CIMA council members have expressed concerns over the direction of the Foundation, believing it to be more relevant to auditors and accountants in practice than management accountants in business.
If CIMA were to quit the regulator it could come at a time when the government has brought forward its own review of the Foundation. Margaret May, a CIMA council member, told Accountancy Age: ‘While the rhetoric has claimed the Accountancy Foundation was to be set up to cover auditors and accountants across the spectrum, now it is finally defined, it appears to cover audit only.’
CIMA is considering its membership of the Foundation a full nine months before it would need to give notice to quit. Like the other five institute members, CIMA is required to give six months notice before leaving the Foundation, which it cannot do before the end of 2003.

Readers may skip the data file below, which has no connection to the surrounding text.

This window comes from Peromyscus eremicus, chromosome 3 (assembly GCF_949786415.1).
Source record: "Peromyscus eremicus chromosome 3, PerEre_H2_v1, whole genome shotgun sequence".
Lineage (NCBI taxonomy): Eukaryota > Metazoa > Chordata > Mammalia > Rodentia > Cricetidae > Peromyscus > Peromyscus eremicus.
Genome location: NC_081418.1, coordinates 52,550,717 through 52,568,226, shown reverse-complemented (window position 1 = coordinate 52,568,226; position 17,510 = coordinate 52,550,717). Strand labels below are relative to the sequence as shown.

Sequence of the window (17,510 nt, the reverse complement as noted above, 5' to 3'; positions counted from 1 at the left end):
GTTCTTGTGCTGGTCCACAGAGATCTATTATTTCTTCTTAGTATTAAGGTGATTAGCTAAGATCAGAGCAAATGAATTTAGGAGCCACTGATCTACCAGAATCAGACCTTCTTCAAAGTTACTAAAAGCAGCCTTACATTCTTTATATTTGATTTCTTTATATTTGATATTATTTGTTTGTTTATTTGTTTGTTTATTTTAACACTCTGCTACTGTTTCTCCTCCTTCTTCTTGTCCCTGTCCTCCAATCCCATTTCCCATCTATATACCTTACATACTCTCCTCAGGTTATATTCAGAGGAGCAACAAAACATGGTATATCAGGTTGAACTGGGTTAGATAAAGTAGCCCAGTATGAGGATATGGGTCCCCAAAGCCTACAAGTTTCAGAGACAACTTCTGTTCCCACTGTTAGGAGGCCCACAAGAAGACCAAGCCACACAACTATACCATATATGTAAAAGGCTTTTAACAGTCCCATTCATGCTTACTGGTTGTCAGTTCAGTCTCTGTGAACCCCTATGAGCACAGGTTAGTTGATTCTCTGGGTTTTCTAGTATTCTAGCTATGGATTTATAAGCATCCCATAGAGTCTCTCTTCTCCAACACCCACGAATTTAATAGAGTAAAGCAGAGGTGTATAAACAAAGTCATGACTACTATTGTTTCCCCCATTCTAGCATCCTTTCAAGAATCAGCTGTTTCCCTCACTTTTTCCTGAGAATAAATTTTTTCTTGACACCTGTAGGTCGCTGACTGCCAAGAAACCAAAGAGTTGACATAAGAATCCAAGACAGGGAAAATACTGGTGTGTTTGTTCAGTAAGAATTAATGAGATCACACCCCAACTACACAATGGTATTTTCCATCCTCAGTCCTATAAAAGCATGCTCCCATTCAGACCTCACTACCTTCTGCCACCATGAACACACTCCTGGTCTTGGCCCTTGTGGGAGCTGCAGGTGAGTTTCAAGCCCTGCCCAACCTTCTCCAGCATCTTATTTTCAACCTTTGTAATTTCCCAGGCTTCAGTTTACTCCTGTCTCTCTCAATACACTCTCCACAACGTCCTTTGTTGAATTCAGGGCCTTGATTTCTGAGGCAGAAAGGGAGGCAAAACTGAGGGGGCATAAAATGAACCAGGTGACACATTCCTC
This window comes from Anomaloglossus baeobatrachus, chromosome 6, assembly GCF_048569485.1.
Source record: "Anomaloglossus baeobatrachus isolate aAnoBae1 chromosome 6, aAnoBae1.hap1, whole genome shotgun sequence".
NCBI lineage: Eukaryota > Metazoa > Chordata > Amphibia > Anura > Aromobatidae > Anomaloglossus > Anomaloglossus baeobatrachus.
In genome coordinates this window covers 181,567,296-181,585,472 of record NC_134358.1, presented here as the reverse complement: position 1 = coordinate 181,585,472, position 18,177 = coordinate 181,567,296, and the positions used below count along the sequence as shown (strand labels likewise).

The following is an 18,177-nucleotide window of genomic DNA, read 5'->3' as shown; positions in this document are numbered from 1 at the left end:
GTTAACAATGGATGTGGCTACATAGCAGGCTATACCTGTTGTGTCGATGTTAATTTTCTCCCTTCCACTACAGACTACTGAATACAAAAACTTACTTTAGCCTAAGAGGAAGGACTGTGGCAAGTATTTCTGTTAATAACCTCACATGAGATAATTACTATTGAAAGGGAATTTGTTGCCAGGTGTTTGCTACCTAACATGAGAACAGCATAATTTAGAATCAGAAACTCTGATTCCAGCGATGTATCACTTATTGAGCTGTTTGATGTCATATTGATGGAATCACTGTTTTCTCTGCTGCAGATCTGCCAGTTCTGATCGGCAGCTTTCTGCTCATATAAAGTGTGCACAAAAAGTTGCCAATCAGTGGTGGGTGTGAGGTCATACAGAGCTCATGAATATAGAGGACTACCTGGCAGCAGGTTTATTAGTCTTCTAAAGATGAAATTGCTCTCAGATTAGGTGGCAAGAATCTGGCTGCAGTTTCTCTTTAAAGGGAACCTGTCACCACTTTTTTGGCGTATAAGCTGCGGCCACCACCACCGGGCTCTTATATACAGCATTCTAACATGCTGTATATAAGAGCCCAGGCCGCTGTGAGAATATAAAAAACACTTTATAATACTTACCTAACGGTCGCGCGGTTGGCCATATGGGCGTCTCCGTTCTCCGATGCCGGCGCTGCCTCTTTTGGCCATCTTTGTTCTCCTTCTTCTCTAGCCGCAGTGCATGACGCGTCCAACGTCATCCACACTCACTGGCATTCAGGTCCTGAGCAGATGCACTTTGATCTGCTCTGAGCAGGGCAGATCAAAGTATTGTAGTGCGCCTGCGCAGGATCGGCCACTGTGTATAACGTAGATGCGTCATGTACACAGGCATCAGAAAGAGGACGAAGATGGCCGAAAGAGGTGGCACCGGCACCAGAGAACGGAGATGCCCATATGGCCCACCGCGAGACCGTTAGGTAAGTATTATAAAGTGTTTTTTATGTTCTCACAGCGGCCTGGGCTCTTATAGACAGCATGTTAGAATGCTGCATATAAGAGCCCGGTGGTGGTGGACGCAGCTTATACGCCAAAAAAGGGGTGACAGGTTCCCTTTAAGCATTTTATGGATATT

Charles Tilley, CIMA chief executive, said the time was right for a ‘general discussion’ as the institute had joined the Foundation on a three-year basis, which was due to expire at the end of next year. ‘One doesn’t want to look at these things at the last minute,’ Tilley said. He said the focus had been on audit since Enron but added that the Foundation’s role was of equal relevance to accountants in business.
It is thought CIMA is unlikely to make a decision on its future in the Foundation at its October meeting.
Chris Wobschall, secretary of the Foundation, said: ‘The Foundation has a broad remit to cover all the activities of accountants; any focus there has been recently on auditors has been the perceived need to act as a result of Enron.’
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